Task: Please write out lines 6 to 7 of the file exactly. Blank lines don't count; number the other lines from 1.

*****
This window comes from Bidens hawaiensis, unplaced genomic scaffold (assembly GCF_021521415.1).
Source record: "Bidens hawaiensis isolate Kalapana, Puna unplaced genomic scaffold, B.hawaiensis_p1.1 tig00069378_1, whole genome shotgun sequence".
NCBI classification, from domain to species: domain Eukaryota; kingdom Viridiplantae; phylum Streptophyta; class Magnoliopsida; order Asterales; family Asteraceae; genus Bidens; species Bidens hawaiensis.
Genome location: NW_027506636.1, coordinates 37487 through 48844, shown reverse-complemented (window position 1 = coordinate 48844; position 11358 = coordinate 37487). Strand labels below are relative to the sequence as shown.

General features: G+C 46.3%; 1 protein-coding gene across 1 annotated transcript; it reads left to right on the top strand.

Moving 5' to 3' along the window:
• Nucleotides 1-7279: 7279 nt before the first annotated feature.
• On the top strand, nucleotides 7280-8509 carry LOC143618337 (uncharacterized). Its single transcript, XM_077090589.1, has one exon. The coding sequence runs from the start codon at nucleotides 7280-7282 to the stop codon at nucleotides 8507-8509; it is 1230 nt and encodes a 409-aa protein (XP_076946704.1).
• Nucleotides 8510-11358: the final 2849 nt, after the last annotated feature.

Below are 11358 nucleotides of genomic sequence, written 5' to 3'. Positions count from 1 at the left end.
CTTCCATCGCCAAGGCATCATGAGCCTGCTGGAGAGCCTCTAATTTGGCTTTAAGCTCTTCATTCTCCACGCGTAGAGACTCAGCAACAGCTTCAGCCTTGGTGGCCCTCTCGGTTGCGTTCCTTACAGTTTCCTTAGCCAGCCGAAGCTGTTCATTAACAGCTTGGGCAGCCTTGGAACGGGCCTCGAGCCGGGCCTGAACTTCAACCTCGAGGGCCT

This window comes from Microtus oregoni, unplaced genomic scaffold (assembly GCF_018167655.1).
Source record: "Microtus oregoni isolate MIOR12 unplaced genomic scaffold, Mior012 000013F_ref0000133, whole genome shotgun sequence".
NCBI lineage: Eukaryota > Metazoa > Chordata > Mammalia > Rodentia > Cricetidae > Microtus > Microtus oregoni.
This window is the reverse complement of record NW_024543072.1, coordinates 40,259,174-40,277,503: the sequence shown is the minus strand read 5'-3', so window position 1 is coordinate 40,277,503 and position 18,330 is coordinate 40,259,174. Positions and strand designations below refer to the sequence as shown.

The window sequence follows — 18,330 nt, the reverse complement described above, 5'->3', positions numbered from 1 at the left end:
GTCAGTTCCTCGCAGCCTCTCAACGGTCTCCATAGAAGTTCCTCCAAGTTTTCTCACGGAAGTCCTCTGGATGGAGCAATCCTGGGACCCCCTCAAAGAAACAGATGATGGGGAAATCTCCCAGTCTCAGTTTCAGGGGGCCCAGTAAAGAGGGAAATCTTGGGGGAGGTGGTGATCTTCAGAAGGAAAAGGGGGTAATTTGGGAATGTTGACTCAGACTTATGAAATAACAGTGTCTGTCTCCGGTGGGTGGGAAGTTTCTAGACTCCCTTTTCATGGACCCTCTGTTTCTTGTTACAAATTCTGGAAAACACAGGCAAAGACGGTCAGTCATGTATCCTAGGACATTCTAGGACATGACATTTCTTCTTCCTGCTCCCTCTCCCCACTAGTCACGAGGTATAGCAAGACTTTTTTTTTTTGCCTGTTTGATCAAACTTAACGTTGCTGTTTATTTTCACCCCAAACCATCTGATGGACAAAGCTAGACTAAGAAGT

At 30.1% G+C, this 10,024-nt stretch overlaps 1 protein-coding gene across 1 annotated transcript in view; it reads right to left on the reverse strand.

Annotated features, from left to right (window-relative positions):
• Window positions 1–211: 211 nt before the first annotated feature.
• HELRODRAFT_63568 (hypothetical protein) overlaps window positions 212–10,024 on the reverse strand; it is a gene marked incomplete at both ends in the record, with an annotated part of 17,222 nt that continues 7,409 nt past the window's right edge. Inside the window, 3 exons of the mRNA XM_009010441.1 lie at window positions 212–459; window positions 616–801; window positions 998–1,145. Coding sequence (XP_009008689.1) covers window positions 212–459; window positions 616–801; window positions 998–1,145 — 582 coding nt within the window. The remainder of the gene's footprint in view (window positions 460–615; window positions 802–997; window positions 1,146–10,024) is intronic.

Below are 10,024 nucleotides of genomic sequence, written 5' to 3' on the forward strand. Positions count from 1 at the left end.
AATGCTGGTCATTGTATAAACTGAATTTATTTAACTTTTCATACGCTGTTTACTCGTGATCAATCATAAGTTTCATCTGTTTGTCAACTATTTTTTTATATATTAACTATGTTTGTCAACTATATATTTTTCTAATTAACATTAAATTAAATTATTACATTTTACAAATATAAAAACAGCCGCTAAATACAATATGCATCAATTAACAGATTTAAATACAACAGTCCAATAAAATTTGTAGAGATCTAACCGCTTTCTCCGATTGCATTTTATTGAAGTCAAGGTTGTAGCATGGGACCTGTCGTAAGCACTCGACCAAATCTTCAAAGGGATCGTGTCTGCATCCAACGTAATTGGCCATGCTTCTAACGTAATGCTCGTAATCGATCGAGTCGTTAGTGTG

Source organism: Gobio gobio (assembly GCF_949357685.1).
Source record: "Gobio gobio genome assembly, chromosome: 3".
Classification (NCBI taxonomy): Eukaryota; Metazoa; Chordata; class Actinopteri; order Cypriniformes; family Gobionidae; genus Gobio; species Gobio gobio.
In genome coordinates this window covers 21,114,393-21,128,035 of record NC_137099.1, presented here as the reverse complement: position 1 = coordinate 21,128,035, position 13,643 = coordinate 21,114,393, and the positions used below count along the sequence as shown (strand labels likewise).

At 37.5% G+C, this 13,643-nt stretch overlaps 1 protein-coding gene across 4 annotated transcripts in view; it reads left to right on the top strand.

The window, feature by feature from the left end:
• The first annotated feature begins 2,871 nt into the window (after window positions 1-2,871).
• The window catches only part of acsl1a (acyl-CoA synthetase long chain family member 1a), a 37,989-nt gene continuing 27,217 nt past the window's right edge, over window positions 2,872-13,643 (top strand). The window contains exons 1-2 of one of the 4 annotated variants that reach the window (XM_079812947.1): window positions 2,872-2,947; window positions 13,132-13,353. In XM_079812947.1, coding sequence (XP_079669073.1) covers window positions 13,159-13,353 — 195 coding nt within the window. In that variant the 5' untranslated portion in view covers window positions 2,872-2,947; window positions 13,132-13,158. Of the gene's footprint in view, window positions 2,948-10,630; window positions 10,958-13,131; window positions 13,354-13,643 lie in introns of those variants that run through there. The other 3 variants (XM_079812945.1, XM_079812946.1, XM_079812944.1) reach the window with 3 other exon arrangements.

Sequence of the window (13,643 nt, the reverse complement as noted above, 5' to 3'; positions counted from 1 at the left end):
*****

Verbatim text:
Moving 5' to 3' along the window:
• Nucleotides 1-7279: 7279 nt before the first annotated feature.